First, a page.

(“Many Woes He Had Endured” by Joseph Hart, 1712-1768;
      to the tune of “Come, Ye Sinners”).

And William Williams said,

The enormous load of human guilt was on the Saviour laid;
With woe as with a garment, He for sinners was arrayed,
For sinners was arrayed.
   (“Love in Agony” by William Williams, 1759;
      to the tune of “Majestic Sweetness Sits Enthroned”).

“And being in an agony he prayed more earnestly: and his sweat was as it were great drops of blood falling down to the ground” (Luke 22:44).

“The Lord hath laid on him the iniquity of us all” (Isaiah 53:6).

This is the beginning of Christ’s vicarious atonement. “Vicarious” means the suffering of one person in the place of another. Christ is suffering in your place, for your sin, because He has no sin of His own. Christ became our sin-bearer in Gethsemane, under the olive trees at midnight. He would be nailed to a cross in the morning, making full payment for your sin. How can you reject such love – the love that Jesus has for you? How can you harden your heart and reject such love? This is God the Son, suffering in your place, to atone for your sin. Are you so cold and hard that His love for you means nothing?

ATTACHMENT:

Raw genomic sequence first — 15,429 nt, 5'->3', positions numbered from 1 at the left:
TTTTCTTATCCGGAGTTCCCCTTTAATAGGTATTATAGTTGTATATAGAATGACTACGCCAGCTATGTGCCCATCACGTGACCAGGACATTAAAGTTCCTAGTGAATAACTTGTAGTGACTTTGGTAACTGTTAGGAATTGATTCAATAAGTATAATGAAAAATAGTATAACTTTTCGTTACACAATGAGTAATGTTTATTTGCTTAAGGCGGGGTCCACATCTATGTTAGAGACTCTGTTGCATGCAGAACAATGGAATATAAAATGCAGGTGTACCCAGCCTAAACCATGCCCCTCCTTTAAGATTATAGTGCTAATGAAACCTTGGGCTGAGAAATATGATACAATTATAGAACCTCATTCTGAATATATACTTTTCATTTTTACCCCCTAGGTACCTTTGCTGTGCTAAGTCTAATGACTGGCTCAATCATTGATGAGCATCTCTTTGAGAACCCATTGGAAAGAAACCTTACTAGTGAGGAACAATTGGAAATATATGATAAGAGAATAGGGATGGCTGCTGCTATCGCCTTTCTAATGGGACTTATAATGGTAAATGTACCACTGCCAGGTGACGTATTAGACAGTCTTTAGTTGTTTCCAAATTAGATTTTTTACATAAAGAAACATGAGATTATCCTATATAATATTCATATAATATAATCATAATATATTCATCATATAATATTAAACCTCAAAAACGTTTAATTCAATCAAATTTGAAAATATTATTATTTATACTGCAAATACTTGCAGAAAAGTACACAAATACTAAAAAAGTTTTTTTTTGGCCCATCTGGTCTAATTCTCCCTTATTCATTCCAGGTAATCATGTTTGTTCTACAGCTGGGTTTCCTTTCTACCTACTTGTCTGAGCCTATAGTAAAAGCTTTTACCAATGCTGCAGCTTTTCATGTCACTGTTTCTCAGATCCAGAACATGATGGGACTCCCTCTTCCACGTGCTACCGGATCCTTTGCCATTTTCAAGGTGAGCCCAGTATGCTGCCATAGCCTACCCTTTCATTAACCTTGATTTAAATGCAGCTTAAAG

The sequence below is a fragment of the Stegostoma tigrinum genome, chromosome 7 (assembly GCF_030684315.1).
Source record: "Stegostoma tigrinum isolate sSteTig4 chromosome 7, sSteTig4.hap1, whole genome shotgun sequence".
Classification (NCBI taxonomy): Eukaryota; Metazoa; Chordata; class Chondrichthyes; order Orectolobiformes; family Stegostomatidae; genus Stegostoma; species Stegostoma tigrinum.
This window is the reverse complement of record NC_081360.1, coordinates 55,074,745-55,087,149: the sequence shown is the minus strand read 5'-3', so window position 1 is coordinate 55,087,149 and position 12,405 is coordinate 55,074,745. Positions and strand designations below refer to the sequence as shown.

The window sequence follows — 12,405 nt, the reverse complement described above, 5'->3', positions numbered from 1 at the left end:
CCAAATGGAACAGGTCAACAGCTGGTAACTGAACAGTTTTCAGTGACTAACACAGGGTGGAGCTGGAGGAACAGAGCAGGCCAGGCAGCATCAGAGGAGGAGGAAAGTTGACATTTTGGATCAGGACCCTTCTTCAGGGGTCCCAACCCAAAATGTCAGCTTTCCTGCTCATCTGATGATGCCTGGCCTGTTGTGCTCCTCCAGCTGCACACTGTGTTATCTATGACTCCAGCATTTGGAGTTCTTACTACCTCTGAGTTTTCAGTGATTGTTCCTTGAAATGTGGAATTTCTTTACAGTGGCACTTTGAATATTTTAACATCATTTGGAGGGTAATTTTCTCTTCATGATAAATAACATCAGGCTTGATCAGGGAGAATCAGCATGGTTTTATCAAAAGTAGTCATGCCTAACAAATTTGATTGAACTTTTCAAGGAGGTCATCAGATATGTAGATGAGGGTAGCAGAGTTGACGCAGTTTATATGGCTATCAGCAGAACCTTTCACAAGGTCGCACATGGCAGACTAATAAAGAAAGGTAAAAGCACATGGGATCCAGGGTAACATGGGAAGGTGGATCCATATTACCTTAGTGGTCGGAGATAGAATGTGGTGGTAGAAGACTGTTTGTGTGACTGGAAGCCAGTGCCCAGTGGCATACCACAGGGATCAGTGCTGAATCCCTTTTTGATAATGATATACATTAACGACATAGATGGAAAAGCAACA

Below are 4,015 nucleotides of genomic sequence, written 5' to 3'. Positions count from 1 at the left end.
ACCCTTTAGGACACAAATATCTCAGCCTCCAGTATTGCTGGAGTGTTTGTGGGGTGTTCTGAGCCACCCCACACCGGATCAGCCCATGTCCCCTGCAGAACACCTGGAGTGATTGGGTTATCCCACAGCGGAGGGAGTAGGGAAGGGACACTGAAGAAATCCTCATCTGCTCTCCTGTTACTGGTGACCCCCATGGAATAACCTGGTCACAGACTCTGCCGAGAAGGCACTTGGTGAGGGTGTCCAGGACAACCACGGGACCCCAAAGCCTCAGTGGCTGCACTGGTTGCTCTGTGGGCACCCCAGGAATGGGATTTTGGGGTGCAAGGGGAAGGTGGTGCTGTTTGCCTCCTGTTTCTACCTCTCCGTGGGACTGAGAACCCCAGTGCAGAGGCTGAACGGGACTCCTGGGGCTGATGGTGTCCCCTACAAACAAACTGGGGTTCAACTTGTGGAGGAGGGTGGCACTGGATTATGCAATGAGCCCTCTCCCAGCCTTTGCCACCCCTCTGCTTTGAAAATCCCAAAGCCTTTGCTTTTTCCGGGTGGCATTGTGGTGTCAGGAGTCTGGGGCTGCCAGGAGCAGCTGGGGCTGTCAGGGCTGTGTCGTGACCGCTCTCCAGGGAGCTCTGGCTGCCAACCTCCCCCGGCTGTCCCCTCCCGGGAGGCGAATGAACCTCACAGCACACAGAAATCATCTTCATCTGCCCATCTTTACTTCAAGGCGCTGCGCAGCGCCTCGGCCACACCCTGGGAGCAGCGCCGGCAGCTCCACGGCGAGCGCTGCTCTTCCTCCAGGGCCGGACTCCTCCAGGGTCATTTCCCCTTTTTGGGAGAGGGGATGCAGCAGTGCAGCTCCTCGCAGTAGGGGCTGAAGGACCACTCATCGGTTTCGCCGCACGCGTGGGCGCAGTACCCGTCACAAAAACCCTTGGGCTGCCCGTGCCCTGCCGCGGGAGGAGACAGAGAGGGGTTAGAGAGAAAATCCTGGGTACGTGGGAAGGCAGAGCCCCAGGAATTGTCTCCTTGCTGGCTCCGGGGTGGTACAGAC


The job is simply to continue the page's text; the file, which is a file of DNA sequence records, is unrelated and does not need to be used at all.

May I ask you, have you become so cold and hard that when you hear of Jesus suffering for you it no longer moves you? Have you become so weird that I can speak of Jesus’ agony to atone for your sin and it has no meaning for you? Have you become as calloused as the soldiers who nailed Jesus to the Cross – and then gambled for His robe as He died nearby? Oh, may it not be so! I plead with you this evening to trust the Saviour and be washed clean of your sin by His holy Blood!

You say “There’s too much to give up.” Oh, may you stop listening to the Devil! There is nothing in this world as important as this!

Alas! and did my Saviour bleed? And did my Sovereign die?
Would He devote that sacred head For such a worm as I?

But [tears] of grief [cannot] repay The debt of love I owe;
Here, Lord, I give myself away, ‘Tis all that I can do.
   (“Alas! And Did My Saviour Bleed?” by Dr. Isaac Watts, 1674-1748).

Are you ready to trust Jesus? Are you ready to give yourself away to Him? Are you moved in your heart with love for Him? If not, please don’t go. But, if you are, come and sit in the first two rows. Amen.

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Solo Sung Before the Sermon by Mr. Benjamin Kincaid Griffith:
“Gethsemane, The Olive-Press!” (by Joseph Hart, 1712-1768;
to the tune of “‘Tis Midnight, and on Olive’s Brow”).